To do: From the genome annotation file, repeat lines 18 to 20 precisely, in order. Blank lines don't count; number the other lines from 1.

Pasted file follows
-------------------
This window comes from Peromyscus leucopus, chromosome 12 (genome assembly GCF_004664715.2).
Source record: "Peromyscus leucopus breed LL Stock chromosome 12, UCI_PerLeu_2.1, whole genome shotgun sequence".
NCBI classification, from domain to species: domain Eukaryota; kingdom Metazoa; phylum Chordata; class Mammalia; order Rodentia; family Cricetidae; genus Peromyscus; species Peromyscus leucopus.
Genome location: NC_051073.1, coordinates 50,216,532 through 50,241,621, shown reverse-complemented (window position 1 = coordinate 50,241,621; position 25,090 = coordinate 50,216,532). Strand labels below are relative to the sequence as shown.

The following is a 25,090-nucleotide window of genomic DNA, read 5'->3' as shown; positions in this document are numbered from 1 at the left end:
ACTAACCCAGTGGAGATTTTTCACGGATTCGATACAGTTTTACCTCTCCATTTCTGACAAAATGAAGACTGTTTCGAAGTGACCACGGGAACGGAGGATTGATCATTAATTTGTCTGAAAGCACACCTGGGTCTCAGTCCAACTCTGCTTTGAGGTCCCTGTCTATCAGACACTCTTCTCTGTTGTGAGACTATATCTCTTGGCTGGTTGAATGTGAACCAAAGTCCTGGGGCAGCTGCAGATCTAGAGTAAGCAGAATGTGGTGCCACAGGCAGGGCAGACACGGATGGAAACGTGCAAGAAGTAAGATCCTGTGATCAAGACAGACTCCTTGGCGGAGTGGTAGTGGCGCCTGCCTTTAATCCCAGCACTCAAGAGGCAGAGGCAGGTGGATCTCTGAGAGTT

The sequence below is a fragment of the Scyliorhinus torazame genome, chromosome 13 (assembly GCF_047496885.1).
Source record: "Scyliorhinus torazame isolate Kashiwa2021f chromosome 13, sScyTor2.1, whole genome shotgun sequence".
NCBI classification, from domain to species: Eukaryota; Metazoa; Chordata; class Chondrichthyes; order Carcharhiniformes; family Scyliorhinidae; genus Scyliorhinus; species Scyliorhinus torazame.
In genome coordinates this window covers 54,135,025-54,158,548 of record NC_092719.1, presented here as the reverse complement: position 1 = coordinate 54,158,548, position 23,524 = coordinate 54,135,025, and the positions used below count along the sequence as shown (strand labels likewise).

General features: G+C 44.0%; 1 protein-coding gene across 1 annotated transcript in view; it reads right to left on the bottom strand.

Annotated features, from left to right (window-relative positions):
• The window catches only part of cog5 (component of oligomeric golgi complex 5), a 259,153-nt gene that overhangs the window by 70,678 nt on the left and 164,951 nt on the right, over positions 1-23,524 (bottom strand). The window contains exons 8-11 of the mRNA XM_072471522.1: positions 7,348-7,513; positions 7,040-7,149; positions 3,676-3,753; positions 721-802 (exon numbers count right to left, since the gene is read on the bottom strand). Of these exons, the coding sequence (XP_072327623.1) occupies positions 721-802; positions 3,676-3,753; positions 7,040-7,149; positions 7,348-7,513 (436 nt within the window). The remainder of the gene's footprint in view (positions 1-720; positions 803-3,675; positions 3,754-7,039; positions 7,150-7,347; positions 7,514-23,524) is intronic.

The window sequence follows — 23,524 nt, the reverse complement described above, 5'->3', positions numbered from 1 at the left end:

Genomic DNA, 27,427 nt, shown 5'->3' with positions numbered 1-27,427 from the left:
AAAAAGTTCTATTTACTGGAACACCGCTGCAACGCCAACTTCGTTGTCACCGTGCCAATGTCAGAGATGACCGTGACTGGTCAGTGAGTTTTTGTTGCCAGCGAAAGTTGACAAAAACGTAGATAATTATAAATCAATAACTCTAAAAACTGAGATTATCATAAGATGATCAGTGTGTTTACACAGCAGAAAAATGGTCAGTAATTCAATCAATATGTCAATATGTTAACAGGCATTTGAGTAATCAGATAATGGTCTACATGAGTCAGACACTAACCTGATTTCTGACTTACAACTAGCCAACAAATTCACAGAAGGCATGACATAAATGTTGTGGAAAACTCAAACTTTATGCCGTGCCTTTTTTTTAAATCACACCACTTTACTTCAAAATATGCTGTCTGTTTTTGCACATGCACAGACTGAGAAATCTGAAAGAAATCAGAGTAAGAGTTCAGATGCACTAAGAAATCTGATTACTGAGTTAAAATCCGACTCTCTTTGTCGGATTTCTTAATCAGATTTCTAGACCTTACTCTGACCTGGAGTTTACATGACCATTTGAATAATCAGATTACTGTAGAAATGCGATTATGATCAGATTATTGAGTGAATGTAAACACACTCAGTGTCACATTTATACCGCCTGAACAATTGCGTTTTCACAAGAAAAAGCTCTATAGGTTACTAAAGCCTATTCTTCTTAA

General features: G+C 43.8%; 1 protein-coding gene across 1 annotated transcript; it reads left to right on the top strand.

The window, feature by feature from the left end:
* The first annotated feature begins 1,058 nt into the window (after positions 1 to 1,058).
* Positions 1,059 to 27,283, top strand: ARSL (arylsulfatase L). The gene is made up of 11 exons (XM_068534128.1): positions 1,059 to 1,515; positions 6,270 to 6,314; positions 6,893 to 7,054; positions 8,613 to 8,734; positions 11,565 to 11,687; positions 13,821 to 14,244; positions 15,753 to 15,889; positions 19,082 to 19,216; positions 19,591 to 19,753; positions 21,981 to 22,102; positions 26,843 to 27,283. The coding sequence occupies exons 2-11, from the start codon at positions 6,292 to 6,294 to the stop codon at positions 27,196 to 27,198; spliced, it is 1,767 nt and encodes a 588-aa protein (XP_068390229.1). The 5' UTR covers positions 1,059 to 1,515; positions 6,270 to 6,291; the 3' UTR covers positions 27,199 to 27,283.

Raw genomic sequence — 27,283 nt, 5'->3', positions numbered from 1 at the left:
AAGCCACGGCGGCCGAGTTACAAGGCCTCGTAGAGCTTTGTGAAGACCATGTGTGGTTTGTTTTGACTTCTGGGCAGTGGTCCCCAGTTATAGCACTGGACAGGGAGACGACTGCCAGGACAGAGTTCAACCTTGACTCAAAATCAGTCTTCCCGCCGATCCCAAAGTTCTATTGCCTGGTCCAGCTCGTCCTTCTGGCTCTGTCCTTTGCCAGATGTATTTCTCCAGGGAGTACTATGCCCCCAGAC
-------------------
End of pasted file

The window, feature by feature from the left end:
* The first annotated feature begins 1,058 nt into the window (after positions 1 to 1,058).
* Positions 1,059 to 27,283, top strand: ARSL (arylsulfatase L). The gene is made up of 11 exons (XM_068534128.1): positions 1,059 to 1,515; positions 6,270 to 6,314; positions 6,893 to 7,054; positions 8,613 to 8,734; positions 11,565 to 11,687; positions 13,821 to 14,244; positions 15,753 to 15,889; positions 19,082 to 19,216; positions 19,591 to 19,753; positions 21,981 to 22,102; positions 26,843 to 27,283. The coding sequence occupies exons 2-11, from the start codon at positions 6,292 to 6,294 to the stop codon at positions 27,196 to 27,198; spliced, it is 1,767 nt and encodes a 588-aa protein (XP_068390229.1). The 5' UTR covers positions 1,059 to 1,515; positions 6,270 to 6,291; the 3' UTR covers positions 27,199 to 27,283.